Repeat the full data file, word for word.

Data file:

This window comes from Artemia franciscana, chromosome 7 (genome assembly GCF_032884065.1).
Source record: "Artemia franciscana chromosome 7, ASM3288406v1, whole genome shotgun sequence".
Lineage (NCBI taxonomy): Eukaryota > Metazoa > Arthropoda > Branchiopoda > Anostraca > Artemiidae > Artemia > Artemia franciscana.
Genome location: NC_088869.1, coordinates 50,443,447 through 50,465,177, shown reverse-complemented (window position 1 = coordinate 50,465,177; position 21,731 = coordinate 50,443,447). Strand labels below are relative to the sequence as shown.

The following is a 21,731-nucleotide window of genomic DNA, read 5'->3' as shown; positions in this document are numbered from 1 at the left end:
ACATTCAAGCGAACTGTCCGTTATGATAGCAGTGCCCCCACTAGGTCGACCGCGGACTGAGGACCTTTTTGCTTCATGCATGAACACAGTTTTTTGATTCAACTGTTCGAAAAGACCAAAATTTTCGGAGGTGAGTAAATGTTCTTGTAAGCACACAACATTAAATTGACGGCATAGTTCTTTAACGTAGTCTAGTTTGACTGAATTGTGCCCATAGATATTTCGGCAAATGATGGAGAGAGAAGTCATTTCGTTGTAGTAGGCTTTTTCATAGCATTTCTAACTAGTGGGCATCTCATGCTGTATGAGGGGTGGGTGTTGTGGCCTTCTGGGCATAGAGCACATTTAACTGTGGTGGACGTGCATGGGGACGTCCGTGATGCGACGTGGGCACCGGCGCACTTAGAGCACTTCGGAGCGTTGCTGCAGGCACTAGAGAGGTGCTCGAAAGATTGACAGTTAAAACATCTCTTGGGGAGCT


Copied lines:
This window comes from Artemia franciscana, chromosome 7 (genome assembly GCF_032884065.1).
Source record: "Artemia franciscana chromosome 7, ASM3288406v1, whole genome shotgun sequence".
Lineage (NCBI taxonomy): Eukaryota > Metazoa > Arthropoda > Branchiopoda > Anostraca > Artemiidae > Artemia > Artemia franciscana.
Genome location: NC_088869.1, coordinates 50,443,447 through 50,465,177, shown reverse-complemented (window position 1 = coordinate 50,465,177; position 21,731 = coordinate 50,443,447). Strand labels below are relative to the sequence as shown.

The following is a 21,731-nucleotide window of genomic DNA, read 5'->3' as shown; positions in this document are numbered from 1 at the left end:
ACATTCAAGCGAACTGTCCGTTATGATAGCAGTGCCCCCACTAGGTCGACCGCGGACTGAGGACCTTTTTGCTTCATGCATGAACACAGTTTTTTGATTCAACTGTTCGAAAAGACCAAAATTTTCGGAGGTGAGTAAATGTTCTTGTAAGCACACAACATTAAATTGACGGCATAGTTCTTTAACGTAGTCTAGTTTGACTGAATTGTGCCCATAGATATTTCGGCAAATGATGGAGAGAGAAGTCATTTCGTTGTAGTAGGCTTTTTCATAGCATTTCTAACTAGTGGGCATCTCATGCTGTATGAGGGGTGGGTGTTGTGGCCTTCTGGGCATAGAGCACATTTAACTGTGGTGGACGTGCATGGGGACGTCCGTGATGCGACGTGGGCACCGGCGCACTTAGAGCACTTCGGAGCGTTGCTGCAGGCACTAGAGAGGTGCTCGAAAGATTGACAGTTAAAACATCTCTTGGGGAGCT